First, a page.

operations or special activities are a lie. deceptionreat deceit, practiced in the conduct of covert operations. they are, at essence, a lie. we make every effort to deceive the enemy as to our intent, our conduct, and to deny the association of the united states with those activities. the intelligence committees hold hearings on all kinds of these activities conducted by our intelligence services. the american people ought not be led to believe by the way you are asking that question that we intentionally deceived the american people, or have that intent to begin with. the effort to conduct these covert operations was made in such a way that our adversaries would not have knowledge of them, or that we could deny american association with them,
or association of this government with those activities. and that is not wrong. mr. nields: the american people were told by this government that our government had nothing to do with the airplane. and that was false. and it is a principal purpose of these hearings to replace secrecy and deception with disclosure and truth. and that is one of the reasons we have called you here, sir. and one question the american people would like to know the answer to, is what did the president know about the divergence of the proceeds of iranian arms sales to the contras? can you tell us what you know about that, sir? lt. col. north: as i told this committee several days ago, and
if you will indulge me in a brief summary of what i said, i never personally discussed the profitshe residuals or from the sale of u.s. weapons to iran for the purpose of supporting the nicaraguan resistance. i never raised it with him, and he never raised it with me during my entire tenure at the national security council staff. throughout the conduct of my entire tenure at the national security council, i assumed that the president was aware of what i was doing and had, through my superiors, approved it. i sought approval of my superiors for everyone of my actions and it is well documented. assumed when i had approval to proceed from either george clark -- judge clark or admiral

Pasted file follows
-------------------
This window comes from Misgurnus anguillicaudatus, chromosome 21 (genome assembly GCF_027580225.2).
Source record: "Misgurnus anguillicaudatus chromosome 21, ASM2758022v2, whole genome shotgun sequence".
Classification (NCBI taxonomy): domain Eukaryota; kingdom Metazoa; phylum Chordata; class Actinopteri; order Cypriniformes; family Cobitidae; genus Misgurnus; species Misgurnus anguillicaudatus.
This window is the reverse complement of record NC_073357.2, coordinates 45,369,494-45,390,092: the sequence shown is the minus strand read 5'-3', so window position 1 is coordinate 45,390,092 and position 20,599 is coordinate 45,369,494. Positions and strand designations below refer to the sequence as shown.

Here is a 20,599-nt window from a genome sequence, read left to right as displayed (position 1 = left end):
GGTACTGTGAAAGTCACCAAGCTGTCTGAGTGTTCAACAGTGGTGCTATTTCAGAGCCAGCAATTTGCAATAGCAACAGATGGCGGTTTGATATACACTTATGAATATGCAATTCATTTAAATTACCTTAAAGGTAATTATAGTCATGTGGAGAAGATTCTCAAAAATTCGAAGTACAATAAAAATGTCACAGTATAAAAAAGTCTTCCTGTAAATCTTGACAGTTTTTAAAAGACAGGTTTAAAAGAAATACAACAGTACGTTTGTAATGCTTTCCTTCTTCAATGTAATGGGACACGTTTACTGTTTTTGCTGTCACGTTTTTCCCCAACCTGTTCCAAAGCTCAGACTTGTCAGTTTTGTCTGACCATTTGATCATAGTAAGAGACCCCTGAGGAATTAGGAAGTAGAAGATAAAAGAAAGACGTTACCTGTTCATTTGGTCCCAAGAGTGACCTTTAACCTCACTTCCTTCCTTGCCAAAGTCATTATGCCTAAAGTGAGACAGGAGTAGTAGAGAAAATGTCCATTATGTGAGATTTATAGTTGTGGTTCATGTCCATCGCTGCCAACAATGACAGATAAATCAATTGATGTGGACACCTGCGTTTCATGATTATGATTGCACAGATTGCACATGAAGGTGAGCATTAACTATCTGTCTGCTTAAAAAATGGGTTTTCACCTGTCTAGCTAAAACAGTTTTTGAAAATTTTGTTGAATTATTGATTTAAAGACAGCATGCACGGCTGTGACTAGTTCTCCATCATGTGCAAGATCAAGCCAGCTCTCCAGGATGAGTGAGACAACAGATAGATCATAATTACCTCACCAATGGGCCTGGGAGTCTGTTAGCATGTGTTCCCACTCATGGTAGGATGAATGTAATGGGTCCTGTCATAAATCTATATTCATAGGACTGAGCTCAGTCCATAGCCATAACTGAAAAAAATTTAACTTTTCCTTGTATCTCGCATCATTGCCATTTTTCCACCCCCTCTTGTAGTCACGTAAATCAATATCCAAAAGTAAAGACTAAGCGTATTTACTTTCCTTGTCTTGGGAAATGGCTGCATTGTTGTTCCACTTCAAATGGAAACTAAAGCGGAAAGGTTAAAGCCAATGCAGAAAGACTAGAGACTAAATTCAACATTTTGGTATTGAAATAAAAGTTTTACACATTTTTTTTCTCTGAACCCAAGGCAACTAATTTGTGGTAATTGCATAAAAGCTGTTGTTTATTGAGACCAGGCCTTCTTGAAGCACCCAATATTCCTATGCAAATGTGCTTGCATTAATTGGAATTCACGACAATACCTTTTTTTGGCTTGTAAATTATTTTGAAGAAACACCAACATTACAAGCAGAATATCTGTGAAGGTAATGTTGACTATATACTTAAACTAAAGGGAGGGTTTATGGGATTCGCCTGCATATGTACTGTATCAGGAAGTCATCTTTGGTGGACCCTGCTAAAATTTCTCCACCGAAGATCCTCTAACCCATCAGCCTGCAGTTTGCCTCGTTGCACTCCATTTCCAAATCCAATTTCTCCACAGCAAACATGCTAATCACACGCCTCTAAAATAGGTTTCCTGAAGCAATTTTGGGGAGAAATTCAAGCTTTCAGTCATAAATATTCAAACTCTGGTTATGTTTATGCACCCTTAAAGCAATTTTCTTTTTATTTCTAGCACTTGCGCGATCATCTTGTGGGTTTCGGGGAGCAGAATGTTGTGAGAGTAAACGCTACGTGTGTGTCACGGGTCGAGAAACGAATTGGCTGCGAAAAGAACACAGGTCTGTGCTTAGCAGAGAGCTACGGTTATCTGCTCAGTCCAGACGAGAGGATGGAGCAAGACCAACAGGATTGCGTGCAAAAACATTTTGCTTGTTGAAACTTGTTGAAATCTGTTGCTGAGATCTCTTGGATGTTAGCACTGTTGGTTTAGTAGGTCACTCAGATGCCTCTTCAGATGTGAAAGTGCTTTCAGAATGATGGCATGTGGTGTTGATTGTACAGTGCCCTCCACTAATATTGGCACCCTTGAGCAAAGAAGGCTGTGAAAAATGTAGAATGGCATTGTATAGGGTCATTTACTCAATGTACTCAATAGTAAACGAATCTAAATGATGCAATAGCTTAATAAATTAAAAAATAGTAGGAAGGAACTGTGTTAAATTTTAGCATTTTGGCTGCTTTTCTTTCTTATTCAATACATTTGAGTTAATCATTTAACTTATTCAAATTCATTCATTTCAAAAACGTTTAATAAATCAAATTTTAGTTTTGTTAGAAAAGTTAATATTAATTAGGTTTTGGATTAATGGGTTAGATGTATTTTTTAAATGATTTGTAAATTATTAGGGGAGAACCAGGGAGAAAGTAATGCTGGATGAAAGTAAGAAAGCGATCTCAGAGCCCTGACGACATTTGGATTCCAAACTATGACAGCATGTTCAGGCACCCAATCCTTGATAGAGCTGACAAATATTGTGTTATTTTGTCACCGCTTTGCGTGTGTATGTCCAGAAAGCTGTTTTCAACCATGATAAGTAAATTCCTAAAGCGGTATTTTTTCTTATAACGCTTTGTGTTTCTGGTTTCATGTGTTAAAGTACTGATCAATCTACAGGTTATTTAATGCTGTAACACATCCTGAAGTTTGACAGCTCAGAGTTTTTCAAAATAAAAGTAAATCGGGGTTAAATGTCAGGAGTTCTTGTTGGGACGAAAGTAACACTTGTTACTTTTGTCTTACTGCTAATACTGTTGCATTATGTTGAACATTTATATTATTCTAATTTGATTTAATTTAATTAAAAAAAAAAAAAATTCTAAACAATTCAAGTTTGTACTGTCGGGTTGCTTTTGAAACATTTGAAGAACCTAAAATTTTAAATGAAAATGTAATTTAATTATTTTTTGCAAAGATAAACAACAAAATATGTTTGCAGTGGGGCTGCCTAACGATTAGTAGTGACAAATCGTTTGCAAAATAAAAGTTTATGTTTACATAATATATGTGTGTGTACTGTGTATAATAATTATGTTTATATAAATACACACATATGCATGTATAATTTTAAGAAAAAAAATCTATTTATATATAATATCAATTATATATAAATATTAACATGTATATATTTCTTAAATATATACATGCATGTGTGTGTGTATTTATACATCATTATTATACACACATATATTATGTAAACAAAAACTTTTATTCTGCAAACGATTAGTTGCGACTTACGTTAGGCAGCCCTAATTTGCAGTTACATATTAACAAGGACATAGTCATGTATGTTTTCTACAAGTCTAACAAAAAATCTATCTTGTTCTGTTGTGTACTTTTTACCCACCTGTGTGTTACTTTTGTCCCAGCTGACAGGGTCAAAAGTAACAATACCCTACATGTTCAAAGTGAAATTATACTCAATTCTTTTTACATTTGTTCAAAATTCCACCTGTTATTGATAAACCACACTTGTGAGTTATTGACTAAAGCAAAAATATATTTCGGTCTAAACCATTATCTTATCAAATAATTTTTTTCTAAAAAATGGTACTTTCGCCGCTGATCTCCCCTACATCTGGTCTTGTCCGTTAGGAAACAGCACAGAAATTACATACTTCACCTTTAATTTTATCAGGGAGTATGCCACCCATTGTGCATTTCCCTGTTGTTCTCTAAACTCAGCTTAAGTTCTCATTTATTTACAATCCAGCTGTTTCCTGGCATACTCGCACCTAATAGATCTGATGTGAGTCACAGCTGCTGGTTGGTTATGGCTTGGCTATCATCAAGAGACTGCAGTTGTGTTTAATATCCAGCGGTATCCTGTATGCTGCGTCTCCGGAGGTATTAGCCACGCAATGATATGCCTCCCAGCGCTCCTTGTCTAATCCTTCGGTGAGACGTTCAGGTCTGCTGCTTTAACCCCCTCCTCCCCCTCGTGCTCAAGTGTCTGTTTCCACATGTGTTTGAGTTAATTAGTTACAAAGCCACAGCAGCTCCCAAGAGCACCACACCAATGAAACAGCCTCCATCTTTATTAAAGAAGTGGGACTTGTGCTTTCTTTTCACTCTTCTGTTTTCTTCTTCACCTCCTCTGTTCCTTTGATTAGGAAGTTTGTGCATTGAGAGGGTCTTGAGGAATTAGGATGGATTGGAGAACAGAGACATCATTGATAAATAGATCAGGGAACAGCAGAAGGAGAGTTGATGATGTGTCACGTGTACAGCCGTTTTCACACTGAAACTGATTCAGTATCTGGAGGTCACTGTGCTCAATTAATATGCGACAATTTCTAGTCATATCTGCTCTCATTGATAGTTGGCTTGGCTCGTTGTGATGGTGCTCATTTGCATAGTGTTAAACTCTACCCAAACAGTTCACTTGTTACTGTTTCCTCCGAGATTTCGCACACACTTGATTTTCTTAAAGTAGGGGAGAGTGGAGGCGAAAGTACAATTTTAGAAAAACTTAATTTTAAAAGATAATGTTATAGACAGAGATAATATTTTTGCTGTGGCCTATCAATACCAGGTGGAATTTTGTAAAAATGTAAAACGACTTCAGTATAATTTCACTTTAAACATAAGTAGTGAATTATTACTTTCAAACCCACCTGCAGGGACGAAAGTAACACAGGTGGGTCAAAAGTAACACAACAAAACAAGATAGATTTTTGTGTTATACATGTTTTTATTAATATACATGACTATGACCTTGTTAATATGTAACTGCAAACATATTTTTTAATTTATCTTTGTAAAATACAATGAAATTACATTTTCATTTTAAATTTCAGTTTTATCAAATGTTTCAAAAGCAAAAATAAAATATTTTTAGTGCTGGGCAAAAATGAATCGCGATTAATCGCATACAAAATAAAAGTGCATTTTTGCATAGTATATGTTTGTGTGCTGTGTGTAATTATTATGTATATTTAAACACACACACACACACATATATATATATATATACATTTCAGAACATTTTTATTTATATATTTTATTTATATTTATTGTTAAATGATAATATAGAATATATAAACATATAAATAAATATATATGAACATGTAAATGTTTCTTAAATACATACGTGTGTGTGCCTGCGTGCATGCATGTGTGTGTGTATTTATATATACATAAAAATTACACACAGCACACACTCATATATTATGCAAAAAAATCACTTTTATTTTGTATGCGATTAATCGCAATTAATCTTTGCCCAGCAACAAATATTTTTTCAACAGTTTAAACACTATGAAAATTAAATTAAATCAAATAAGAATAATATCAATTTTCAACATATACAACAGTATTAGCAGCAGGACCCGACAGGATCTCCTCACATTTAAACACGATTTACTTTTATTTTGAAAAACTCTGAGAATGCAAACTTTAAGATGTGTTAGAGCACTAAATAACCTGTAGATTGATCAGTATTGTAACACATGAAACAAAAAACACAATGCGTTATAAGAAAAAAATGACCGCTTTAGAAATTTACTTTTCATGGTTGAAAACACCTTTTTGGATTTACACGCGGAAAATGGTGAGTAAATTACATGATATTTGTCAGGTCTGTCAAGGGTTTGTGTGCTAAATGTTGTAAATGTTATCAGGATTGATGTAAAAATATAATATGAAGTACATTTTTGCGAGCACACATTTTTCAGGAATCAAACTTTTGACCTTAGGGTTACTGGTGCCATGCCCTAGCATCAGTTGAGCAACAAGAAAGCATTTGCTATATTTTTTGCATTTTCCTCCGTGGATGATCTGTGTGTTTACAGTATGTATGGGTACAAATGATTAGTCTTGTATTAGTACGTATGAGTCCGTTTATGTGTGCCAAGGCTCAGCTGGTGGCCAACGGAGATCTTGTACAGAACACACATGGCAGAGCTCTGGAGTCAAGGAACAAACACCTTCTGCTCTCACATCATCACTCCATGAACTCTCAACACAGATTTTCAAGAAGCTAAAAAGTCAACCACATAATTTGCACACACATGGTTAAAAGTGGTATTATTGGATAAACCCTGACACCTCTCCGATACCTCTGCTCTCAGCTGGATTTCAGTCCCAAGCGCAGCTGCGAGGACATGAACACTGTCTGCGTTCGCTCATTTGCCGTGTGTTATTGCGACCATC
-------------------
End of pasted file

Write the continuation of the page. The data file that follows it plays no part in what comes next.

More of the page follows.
poindexter that they had indeed solicited and obtained the approval of the president. to my recollection, admiral poindexter never told me that he met with the president on the issue of using residuals from the iranian sales to support the nicaraguan resistance or that he discussed the residuals or profits for use of the contras with the president, or that he got the president's specific approval. nor did he tell me that the president had approved such a transaction. but again, i wish to reiterate that throughout i believe that the president had indeed authorized such activity. with whom i was in contact with during my tenure at the white house told me that he or she ever discussed the issue of the residuals or